The following discussion describes in detail the process of engaging the first hinge-element 22 on one side of the base 14 with the second hinge-element 24 on a corresponding side of the stack 12. It is understood that other pairs of hinge-elements are engaged in the same way.

To place the stack 12 on the base 14, the stack 12 is first carried horizontally toward the base 14 with the service end 16 of the stack 12 closest to the base 14. The stack 12 is then positioned so that the inner surface 52 of the engagement portion 44 of the second hinge-element 24 rests on the pin 38 that passes through the knuckles of the first hinge-element. FIG. 3 shows a cross-section of the first and second hinge-elements 22, 24 in this position.

Once the first and second hinge-elements 22, 24 are engaged, as shown in FIG. 3, the stack 12 is pivoted about the pin 38 until the bottom surface of the stack 12 and the top surface of the base 14 meet, as shown in FIG. 4. In this position, the apertures in the bottom surface of the stack 12 engage the corresponding apertures in the manifold on the top surface of the base 14.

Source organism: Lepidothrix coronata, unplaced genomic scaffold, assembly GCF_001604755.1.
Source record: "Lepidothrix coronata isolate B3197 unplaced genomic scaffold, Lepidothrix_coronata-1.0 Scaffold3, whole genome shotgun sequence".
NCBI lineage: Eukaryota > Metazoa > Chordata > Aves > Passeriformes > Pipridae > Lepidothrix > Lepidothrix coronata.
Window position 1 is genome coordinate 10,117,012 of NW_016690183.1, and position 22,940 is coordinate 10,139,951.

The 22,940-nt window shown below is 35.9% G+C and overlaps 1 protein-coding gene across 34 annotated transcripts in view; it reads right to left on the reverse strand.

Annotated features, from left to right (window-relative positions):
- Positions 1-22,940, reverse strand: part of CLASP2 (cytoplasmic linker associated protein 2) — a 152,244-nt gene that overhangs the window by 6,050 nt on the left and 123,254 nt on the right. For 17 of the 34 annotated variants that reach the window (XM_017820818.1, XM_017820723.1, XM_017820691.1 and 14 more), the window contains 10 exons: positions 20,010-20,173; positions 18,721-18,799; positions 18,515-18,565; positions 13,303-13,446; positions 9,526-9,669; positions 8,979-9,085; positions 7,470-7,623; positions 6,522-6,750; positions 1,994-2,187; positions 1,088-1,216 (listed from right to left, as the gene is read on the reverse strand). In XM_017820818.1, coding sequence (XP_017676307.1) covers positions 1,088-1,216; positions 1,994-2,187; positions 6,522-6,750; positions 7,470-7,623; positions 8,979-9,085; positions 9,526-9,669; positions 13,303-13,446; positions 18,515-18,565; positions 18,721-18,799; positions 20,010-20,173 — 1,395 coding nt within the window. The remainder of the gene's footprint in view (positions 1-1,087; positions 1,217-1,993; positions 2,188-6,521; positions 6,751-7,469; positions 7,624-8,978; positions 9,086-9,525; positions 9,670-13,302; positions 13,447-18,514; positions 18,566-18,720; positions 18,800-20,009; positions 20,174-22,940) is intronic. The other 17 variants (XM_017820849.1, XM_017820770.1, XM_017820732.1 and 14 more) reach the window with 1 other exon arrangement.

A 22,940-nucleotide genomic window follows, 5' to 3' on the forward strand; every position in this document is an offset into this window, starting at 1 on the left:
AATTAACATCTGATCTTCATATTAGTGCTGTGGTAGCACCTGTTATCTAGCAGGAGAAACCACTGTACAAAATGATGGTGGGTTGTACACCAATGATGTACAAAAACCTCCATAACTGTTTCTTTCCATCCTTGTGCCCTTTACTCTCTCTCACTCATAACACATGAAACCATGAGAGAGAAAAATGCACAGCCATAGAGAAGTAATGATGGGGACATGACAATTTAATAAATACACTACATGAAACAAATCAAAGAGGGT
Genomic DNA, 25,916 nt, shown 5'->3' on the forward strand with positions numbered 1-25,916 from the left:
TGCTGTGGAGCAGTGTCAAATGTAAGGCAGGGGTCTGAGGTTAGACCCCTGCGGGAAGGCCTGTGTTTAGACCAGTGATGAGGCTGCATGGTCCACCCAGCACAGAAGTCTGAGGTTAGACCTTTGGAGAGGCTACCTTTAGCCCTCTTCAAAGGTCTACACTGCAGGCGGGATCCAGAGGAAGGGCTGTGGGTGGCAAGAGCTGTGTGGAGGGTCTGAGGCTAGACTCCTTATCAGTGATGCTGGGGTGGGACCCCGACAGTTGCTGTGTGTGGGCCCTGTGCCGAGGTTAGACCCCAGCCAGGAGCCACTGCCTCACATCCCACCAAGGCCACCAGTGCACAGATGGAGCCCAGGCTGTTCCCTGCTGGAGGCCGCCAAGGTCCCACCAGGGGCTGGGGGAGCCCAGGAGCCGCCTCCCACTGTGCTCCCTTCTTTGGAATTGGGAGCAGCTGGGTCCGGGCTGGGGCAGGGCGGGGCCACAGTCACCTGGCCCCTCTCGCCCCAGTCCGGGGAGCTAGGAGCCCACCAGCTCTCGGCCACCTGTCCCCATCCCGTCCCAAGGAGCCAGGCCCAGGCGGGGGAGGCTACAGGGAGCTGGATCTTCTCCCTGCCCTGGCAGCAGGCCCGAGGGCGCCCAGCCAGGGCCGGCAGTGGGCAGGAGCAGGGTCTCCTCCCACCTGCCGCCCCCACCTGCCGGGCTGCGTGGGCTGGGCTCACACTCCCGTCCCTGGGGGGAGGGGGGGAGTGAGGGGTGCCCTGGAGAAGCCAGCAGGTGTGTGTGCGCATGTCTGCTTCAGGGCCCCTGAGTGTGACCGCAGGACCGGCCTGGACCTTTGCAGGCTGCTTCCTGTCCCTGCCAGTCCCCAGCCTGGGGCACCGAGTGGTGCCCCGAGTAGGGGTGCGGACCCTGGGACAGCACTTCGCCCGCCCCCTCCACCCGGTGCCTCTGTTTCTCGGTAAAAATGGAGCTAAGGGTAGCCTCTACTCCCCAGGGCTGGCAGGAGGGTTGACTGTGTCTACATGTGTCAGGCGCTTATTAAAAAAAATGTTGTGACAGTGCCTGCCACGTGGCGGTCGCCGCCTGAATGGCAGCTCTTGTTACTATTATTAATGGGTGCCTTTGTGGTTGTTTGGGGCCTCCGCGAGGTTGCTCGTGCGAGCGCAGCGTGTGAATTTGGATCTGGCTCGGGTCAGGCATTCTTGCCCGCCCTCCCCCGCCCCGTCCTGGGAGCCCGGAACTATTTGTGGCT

As shown in FIGS. 3 and 4, the circular arc defined by the engagement portion 44 of the second hinge-element 24 extends ninety degrees. As a result, when the angle between the top surface of the base 14 and the bottom surface of the stack 12 is ninety degrees or greater, application of an upward force on the stack 12 causes the engagement portion 44 to lift off the pin 38. When the angle is less than ninety degrees, application of an upward force on the stack 12 is resisted by a downward force exerted by the pin 38 on the inner surface 52 of the engagement portion 44. The hinge thus formed by the engagement of the first and second hinge-elements 22, 24 is a separable hinge having a first range of positions in which the two hinge-elements 22, 24 are freely separable and a second range of positions in which the two hinge-elements 22, 24 are locked together.